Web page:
Denver-based Hannah Proff knows workwear. “As a criminal defense attorney, I’m in court almost every day,” she says. “The unspoken rule is that you have to wear a blazer, but I try to mix it up on the days where I’m not in court.” Here, Hannah shows us five outfits she wears regularly…
“I grew up in rural Alaska and dreamed of being a downtown career lady. There was none of that in my family or the small town I grew up in. My parents tell stories of me talking about the suits I’d wear for my job. Now, I love wearing professional attire and working in the law. When my husband and I watch legal dramas, I’ll pause the show and say, ‘Let me show you how it would really work, I’ll cross-examine that guy…’ He gets annoyed, but I kind of love it. My dad relates to my work by watching Better Call Saul. He’s always like, ‘I’ll tell you what Saul would do.'”
“Since suiting is expensive, I try to buy high-quality basics and add fun accessories — like scarves and jewelry. I have a good tailor and will get blazers re-lined if they get ripped or start to smell weird. I’ve worn this blazer for seven years, and it has been re-lined twice. I’ll get superstitious and if I’ve won a lot of cases in a blazer, I’ll think it’s my winning blazer. This is my lucky one.”
“I own J. Crew’s résumé dress in every color, and I buy them during the huge sales they have now and again. And my sleek briefcase is the love of my life. It’s the perfect size for my laptop and legal files. There’s also Advil, lip gloss, highlighters, turkey jerky… I could survive for days as long as I had my briefcase.”
“My feet are wide, so I’ll get shoes stretched. My cobbler is super grumpy, but you just hand him your shoes, he says, ‘Come back in two weeks,’ and they’re perfect. I’m 6 feet tall, and when I was younger, I’d avoid heels because I used to think, there’s already so much of me! But now that I’m older, I’m like, you know what, there should be more of me.”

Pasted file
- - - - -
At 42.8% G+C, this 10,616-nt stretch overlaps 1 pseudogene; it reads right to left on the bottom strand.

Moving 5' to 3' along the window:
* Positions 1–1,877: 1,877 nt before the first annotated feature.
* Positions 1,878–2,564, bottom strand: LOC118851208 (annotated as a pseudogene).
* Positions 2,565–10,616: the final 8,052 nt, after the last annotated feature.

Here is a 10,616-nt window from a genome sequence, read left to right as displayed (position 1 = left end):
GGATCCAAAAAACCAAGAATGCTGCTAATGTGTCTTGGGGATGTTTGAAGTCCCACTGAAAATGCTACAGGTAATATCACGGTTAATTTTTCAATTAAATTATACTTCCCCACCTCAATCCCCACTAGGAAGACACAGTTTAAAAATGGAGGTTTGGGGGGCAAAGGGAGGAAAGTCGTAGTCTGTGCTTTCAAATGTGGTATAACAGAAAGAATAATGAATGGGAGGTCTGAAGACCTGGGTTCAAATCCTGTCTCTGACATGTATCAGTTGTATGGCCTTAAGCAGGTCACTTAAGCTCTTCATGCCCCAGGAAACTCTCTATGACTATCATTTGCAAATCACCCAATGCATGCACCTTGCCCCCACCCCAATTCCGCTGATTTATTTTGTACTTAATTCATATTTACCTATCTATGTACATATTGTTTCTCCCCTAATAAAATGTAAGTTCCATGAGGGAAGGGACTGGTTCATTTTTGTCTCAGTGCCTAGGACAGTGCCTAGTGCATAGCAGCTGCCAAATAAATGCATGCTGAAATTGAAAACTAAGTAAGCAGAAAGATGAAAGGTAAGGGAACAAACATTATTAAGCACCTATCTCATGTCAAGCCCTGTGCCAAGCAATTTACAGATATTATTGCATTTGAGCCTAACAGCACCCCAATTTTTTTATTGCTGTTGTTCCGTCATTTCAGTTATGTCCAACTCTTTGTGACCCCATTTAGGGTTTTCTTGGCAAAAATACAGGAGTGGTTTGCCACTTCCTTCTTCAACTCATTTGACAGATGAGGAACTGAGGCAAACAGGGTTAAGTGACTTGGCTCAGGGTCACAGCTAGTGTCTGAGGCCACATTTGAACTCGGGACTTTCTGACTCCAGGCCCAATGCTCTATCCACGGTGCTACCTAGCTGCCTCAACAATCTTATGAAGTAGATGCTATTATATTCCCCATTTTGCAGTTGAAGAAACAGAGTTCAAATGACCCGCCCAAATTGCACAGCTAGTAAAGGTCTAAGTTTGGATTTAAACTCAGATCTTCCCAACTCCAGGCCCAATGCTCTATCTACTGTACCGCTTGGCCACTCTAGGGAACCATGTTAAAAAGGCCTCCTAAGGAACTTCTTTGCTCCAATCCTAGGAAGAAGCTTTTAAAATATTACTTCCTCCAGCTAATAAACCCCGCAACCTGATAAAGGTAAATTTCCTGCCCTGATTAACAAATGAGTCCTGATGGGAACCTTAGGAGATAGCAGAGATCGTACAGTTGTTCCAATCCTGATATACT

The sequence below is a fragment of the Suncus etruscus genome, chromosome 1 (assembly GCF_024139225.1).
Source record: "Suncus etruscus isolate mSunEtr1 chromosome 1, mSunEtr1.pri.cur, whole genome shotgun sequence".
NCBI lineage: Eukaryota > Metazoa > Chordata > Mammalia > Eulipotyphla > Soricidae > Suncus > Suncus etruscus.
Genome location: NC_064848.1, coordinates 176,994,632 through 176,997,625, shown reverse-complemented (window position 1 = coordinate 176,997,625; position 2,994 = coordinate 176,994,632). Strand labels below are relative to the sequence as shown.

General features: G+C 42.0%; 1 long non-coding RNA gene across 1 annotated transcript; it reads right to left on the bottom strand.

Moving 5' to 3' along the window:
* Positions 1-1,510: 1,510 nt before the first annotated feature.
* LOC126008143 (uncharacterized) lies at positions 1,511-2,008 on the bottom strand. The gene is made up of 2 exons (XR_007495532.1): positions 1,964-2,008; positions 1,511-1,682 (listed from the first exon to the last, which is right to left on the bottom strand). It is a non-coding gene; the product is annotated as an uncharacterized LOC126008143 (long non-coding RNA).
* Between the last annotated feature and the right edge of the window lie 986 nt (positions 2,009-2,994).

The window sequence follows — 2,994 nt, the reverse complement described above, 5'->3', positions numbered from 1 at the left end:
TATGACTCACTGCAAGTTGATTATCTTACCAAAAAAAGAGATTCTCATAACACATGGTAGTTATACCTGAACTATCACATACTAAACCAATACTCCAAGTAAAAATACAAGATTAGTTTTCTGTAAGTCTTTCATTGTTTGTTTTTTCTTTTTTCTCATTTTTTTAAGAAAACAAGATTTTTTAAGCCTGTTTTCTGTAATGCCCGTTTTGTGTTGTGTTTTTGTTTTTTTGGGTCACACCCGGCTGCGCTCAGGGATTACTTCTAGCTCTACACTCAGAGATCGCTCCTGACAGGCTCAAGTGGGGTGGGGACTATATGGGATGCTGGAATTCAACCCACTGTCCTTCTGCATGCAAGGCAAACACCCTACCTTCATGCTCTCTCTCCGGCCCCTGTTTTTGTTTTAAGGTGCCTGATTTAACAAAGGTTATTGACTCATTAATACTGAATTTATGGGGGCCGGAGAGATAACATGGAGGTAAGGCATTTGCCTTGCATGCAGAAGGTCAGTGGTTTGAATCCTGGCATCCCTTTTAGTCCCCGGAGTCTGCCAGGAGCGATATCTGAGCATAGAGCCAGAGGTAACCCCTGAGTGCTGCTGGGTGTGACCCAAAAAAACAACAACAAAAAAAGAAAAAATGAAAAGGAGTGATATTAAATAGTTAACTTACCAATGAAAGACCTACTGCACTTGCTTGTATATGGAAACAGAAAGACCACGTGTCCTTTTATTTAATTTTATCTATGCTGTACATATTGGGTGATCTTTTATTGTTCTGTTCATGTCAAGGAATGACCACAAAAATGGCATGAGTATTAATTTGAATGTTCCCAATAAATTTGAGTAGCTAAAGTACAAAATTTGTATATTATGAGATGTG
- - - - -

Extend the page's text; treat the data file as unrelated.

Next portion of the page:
“I represent kids who are charged with serious crimes, and I get to really know and like them. The activist Bryan Stevenson says, ‘Each of us is more than the worst thing we’ve ever done.’ That becomes so clear in my work. I wish people would spend more time thinking about institutional racism and white privilege and how that has affected the criminal justice system. One book I give to my clients all the time is by the poet Dwayne Betts. His incredible memoir talks about committing an aggravated robbery when he was a juvenile. He went to prison for eight years, and now he has a family and is a public defender. It’s hard because people can get so myopic about their situation, but there are examples of people who have made lives for themselves outside the criminal justice system.”
Thank you so much, Hannah! You can also read more about her nonprofit LYRIC, which teaches high-school kids how to safely assert their constitutional rights when confronted by the police.
(Photos by Lashley Rhodes for Cup of Jo.)